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 Author Topic: Idea: Banks and checks  (Read 824 times)
qbg
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 July 09, 2011, 07:04:37 PM

Waiting for a transaction to be confirmed can be an impediment towards POS transactions. Accepting a check from a trusted Bitcoin bank would be one solution to the problem. I've being thinking about how this would work and have derived the following protocol so far:
Quote
Alice wishes to buy a neat toy for her daughter from Bob for two Bitcoins.

Alice asks Bob if she can pay with a check from her bank, ABC. Bob says 'yes' and gives her the public key to make the check out to (call it PK).

Alice contacts ABC and asks for a check payable to PK for the amount of two Bitcoins. ABC checks Alice's account for two Bitcoins. Alice's account has at least two Bitcoins, so ABC puts a hold on her account for, say five minutes, of the amount two Bitcoins. ABC then creates a check of the following form and gives it to Alice:
Quote
(magic bytes) [identifies this as being a check]
ABC [the name of her bank]
2 [the amount of the check]
PK [the receiver's public key]
(transaction details) [public information about the transaction]
(bank info) [encrypted information used by ABC. Can contain information such as an id number to prevent double spending, Alice's account number, etc.]
(bank signature) [A signature by ABC of all previous fields]

Alice gives this check to Bob.
Scenario 1 (Bob doesn't have a bank):
Bob verifies he can accept the check. Bob contacts ABC and asks to cash a check. Bob gives the check to ABC. ABC verifies the check, and gives a nonce to Bob. Bob encrypts the nonce with the corresponding private key of PK and gives the result back to ABC. ABC verifies the result with PK, and asks Bob for a receiving address. Bob gives a receiving address to ABC. ABC sends two Bitcoins to the address and notifies Bob that Bitcoins have been sent.

Scenario 2 (Bob's bank is XYZ):
Bob contacts XYZ and asks to deposit a check. Bob gives the check to XYZ. PK is the public key for XYZ, so they perform the steps in Scenario 1. Upon success, XYZ informs Bob that his account has been credited the amount on the check.

The transaction is now complete, so Bob gives the neat toy to Alice.

(transaction details) can be used to indicate the type of account from which the amount is being drawn. In the above situation, this field is empty, indicating full-reserve on-demand Bitcoin deposits.

Thoughts? Does anyone see something wrong with the above?
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error
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 July 09, 2011, 07:39:10 PM

That's a very complicated protocol for a vending machine.

3KzNGwzRZ6SimWuFAgh4TnXzHpruHMZmV8
qbg
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 July 09, 2011, 07:52:29 PM

That's a very complicated protocol for a vending machine.
It would be implemented by software so it would be easy to use in practice. Cryptographic protocols tend to be complicated.
oillio
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 July 09, 2011, 08:19:22 PM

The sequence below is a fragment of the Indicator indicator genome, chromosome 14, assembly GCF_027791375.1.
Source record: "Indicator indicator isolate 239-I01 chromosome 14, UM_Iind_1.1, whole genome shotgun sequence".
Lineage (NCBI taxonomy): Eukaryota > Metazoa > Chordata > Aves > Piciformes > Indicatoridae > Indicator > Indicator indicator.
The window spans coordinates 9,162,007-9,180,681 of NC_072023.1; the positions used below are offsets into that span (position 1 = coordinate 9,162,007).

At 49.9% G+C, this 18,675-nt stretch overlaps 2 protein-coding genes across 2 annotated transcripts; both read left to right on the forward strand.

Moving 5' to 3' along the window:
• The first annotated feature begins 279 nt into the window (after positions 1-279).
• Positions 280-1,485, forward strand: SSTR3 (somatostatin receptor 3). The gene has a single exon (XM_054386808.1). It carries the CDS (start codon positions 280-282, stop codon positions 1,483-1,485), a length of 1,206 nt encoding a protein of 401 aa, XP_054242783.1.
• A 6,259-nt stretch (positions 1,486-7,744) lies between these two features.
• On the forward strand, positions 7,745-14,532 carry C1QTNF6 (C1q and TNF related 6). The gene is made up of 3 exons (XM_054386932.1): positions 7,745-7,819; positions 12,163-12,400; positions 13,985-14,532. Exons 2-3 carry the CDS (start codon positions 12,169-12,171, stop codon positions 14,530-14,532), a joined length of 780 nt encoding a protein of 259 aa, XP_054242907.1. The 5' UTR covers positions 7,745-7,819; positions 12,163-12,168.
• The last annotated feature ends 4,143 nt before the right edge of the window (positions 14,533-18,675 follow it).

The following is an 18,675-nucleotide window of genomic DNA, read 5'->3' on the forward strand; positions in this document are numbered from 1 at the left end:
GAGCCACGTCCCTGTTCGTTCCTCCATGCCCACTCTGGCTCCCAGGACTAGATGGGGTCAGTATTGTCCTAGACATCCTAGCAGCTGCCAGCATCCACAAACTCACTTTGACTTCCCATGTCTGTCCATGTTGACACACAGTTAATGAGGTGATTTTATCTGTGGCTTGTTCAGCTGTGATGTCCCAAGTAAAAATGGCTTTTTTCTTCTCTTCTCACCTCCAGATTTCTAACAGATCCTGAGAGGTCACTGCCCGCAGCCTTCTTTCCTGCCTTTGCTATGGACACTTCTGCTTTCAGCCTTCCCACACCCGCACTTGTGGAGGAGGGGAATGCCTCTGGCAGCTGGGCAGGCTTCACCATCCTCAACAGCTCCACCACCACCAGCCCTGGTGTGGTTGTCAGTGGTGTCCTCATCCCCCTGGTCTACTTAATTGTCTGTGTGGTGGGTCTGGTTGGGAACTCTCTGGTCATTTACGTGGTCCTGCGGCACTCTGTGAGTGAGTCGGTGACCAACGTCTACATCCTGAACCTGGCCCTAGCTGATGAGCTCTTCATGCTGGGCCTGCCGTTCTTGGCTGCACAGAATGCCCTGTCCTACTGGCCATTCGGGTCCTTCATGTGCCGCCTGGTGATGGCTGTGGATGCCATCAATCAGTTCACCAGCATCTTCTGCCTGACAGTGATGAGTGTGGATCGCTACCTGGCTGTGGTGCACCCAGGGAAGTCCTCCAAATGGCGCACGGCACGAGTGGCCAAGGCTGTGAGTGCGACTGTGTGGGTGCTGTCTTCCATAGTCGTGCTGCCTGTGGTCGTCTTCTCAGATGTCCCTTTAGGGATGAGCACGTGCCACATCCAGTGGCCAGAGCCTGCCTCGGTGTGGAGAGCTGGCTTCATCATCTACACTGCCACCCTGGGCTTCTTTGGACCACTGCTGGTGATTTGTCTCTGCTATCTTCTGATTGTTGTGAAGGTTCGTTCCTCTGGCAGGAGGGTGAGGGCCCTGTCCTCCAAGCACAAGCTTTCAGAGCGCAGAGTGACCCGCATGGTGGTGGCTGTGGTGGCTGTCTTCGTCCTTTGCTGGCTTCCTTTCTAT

I had a similar idea, but I think you can use the bitcoin transaction protocol for this.

The gist is that, if you trust the transaction creator to not double-spend (not much trust required), you don't need to wait for the transaction to confirm in a block.

So, if you receive a transaction from a "bank" you trust, you can act immediately on the transaction.  If it is not from a trusted source, you must wait for confirmation.

To prove a transaction came from a particular source, the bank creating the transaction would sign it with a private key (the corresponding public key could be put in their DNS entry).  They could either add the signature to the bitcoin transaction (I believe there is a way to add arbitrary data) or the signature could be stored in a separate database.

This is a pretty minor (and backwards compatible) addition to the current protocol.  We just need the big players (MtGox, mybitcoin, etc) to agree to a standard and start signing their transactions.
qbg
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 July 09, 2011, 09:22:54 PM

I had a similar idea, but I think you can use the bitcoin transaction protocol for this.

The gist is that, if you trust the transaction creator to not double-spend (not much trust required), you don't need to wait for the transaction to confirm in a block.

So, if you receive a transaction from a "bank" you trust, you can act immediately on the transaction.  If it is not from a trusted source, you must wait for confirmation.

To prove a transaction came from a particular source, the bank creating the transaction would sign it with a private key (the corresponding public key could be put in their DNS entry).  They could either add the signature to the bitcoin transaction (I believe there is a way to add arbitrary data) or the signature could be stored in a separate database.

This is a pretty minor (and backwards compatible) addition to the current protocol.  We just need the big players (MtGox, mybitcoin, etc) to agree to a standard and start signing their transactions.
Transactions are already signed, so it looks like you just have to verify the coins came from a trusted address.
oillio
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 July 10, 2011, 02:42:29 PM

Transactions are signed against a pseudo-anonymous identity that is used for a small number of transactions.  How do you verify it is a trusted address?

The best idea I have is to provide a public database where banks can store lists of their addresses which are signed against their public identity.  I think signing the transaction with their public identity would be easier.
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